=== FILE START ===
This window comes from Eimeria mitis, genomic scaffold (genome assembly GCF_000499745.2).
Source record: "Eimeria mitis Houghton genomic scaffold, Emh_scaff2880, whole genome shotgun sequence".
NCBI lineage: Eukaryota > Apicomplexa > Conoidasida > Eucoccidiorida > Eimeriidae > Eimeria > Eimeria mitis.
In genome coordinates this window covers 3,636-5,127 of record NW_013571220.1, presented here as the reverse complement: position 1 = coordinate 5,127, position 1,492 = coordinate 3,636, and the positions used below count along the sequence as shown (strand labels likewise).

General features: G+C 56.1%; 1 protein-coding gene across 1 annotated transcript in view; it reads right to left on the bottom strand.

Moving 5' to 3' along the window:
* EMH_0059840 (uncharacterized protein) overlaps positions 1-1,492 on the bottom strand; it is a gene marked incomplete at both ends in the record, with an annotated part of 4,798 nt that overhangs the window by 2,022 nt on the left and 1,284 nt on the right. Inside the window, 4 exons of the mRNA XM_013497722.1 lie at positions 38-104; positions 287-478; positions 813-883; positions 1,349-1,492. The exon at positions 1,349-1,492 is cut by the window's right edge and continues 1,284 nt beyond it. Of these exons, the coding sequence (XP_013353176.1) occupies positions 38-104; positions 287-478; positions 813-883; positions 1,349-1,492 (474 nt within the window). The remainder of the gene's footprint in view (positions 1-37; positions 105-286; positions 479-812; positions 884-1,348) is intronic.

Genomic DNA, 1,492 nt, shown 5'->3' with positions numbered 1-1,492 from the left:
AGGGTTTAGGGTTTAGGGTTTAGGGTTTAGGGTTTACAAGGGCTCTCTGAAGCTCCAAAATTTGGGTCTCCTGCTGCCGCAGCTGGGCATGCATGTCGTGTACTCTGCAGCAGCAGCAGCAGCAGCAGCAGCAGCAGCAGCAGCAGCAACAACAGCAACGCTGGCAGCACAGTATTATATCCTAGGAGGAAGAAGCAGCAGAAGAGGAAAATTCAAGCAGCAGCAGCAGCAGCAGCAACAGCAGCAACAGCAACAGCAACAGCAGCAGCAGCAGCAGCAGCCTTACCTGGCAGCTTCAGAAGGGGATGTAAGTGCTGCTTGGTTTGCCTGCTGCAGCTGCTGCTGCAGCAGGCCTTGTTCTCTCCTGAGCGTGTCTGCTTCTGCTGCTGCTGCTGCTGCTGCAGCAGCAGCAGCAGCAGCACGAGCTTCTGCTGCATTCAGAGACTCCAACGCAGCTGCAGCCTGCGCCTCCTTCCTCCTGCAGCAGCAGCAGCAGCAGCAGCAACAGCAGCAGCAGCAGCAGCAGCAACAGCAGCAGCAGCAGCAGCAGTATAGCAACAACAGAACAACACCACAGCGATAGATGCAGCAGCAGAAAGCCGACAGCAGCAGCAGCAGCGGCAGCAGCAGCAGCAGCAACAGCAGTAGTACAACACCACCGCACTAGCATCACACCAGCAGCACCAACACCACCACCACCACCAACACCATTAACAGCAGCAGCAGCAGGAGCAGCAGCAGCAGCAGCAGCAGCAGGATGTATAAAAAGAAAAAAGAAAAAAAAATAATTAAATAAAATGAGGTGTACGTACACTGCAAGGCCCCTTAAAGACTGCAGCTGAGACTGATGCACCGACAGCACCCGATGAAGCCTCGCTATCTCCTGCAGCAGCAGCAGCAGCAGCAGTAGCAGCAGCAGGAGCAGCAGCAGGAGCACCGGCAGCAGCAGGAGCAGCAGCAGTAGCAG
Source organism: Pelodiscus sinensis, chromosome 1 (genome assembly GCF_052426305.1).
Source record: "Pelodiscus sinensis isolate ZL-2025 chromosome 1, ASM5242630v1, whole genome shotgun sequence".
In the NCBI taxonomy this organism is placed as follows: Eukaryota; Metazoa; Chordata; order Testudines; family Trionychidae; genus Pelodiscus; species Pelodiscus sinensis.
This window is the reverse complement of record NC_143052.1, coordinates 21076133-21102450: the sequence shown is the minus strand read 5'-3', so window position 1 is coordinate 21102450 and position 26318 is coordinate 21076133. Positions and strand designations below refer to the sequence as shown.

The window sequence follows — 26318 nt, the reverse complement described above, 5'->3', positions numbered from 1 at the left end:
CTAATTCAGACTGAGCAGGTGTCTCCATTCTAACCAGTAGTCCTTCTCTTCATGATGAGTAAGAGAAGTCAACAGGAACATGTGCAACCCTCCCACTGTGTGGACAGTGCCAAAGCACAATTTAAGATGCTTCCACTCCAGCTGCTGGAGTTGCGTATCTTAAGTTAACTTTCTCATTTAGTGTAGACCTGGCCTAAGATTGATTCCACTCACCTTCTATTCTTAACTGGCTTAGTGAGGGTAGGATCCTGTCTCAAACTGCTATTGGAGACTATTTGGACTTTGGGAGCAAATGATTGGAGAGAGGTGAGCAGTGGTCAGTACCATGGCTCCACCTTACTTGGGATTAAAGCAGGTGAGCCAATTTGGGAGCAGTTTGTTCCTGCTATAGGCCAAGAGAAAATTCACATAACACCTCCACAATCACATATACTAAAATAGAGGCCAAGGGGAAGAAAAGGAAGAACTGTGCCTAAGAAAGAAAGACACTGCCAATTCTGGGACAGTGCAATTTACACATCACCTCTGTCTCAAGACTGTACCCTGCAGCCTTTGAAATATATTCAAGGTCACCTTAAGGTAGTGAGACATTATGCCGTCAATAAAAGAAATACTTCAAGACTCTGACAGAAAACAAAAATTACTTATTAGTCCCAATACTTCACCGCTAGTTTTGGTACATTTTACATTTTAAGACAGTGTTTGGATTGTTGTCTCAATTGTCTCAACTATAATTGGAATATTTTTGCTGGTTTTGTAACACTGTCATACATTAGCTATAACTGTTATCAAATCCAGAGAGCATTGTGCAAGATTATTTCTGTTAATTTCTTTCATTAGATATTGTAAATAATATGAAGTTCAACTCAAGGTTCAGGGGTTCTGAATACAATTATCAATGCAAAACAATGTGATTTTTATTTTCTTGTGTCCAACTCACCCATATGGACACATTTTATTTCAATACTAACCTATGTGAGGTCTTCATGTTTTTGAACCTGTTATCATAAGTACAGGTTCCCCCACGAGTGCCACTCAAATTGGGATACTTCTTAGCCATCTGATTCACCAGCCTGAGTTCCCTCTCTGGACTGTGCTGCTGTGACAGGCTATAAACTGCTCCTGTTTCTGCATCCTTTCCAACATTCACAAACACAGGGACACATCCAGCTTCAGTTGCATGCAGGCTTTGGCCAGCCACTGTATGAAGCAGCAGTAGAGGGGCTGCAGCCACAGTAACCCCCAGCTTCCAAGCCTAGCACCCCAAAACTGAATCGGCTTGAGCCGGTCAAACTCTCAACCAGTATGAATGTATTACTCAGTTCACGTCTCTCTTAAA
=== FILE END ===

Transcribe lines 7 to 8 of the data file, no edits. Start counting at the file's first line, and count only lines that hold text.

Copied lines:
* EMH_0059840 (uncharacterized protein) overlaps positions 1-1,492 on the bottom strand; it is a gene marked incomplete at both ends in the record, with an annotated part of 4,798 nt that overhangs the window by 2,022 nt on the left and 1,284 nt on the right. Inside the window, 4 exons of the mRNA XM_013497722.1 lie at positions 38-104; positions 287-478; positions 813-883; positions 1,349-1,492. The exon at positions 1,349-1,492 is cut by the window's right edge and continues 1,284 nt beyond it. Of these exons, the coding sequence (XP_013353176.1) occupies positions 38-104; positions 287-478; positions 813-883; positions 1,349-1,492 (474 nt within the window). The remainder of the gene's footprint in view (positions 1-37; positions 105-286; positions 479-812; positions 884-1,348) is intronic.

Genomic DNA, 1,492 nt, shown 5'->3' with positions numbered 1-1,492 from the left: